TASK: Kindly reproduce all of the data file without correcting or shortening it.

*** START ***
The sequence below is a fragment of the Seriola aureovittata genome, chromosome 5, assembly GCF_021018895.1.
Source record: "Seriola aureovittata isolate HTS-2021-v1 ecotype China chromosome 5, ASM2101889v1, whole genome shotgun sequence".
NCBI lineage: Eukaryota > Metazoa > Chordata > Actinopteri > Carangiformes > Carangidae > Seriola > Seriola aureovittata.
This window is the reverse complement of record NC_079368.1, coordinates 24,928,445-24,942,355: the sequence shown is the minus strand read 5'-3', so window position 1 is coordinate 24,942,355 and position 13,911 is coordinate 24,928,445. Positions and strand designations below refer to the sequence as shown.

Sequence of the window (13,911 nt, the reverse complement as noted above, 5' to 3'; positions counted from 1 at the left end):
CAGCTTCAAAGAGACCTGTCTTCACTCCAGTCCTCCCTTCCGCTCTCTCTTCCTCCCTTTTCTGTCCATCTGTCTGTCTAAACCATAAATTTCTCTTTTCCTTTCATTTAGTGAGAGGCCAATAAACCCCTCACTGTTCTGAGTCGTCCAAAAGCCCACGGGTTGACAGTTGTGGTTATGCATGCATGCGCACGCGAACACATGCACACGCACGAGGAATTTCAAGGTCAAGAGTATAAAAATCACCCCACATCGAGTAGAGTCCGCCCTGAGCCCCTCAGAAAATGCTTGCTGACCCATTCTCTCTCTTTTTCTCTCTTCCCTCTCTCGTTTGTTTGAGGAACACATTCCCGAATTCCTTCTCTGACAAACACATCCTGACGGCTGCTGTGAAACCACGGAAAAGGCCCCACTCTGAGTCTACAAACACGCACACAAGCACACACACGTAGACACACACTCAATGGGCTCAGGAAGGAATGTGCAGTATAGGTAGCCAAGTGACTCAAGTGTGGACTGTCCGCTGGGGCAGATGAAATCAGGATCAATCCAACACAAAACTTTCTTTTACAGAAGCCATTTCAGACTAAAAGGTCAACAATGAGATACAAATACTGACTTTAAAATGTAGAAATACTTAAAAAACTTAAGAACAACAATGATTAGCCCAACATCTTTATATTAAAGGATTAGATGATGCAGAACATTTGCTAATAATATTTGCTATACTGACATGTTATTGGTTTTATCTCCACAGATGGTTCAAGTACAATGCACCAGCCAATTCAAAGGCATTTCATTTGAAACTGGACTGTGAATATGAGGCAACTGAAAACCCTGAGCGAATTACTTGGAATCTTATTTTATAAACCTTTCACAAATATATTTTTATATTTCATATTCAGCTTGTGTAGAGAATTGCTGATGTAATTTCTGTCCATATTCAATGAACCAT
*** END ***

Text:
The sequence below is a fragment of the Seriola aureovittata genome, chromosome 5, assembly GCF_021018895.1.
Source record: "Seriola aureovittata isolate HTS-2021-v1 ecotype China chromosome 5, ASM2101889v1, whole genome shotgun sequence".
NCBI lineage: Eukaryota > Metazoa > Chordata > Actinopteri > Carangiformes > Carangidae > Seriola > Seriola aureovittata.
This window is the reverse complement of record NC_079368.1, coordinates 24,928,445-24,942,355: the sequence shown is the minus strand read 5'-3', so window position 1 is coordinate 24,942,355 and position 13,911 is coordinate 24,928,445. Positions and strand designations below refer to the sequence as shown.

Sequence of the window (13,911 nt, the reverse complement as noted above, 5' to 3'; positions counted from 1 at the left end):
CAGCTTCAAAGAGACCTGTCTTCACTCCAGTCCTCCCTTCCGCTCTCTCTTCCTCCCTTTTCTGTCCATCTGTCTGTCTAAACCATAAATTTCTCTTTTCCTTTCATTTAGTGAGAGGCCAATAAACCCCTCACTGTTCTGAGTCGTCCAAAAGCCCACGGGTTGACAGTTGTGGTTATGCATGCATGCGCACGCGAACACATGCACACGCACGAGGAATTTCAAGGTCAAGAGTATAAAAATCACCCCACATCGAGTAGAGTCCGCCCTGAGCCCCTCAGAAAATGCTTGCTGACCCATTCTCTCTCTTTTTCTCTCTTCCCTCTCTCGTTTGTTTGAGGAACACATTCCCGAATTCCTTCTCTGACAAACACATCCTGACGGCTGCTGTGAAACCACGGAAAAGGCCCCACTCTGAGTCTACAAACACGCACACAAGCACACACACGTAGACACACACTCAATGGGCTCAGGAAGGAATGTGCAGTATAGGTAGCCAAGTGACTCAAGTGTGGACTGTCCGCTGGGGCAGATGAAATCAGGATCAATCCAACACAAAACTTTCTTTTACAGAAGCCATTTCAGACTAAAAGGTCAACAATGAGATACAAATACTGACTTTAAAATGTAGAAATACTTAAAAAACTTAAGAACAACAATGATTAGCCCAACATCTTTATATTAAAGGATTAGATGATGCAGAACATTTGCTAATAATATTTGCTATACTGACATGTTATTGGTTTTATCTCCACAGATGGTTCAAGTACAATGCACCAGCCAATTCAAAGGCATTTCATTTGAAACTGGACTGTGAATATGAGGCAACTGAAAACCCTGAGCGAATTACTTGGAATCTTATTTTATAAACCTTTCACAAATATATTTTTATATTTCATATTCAGCTTGTGTAGAGAATTGCTGATGTAATTTCTGTCCATATTCAATGAACCAT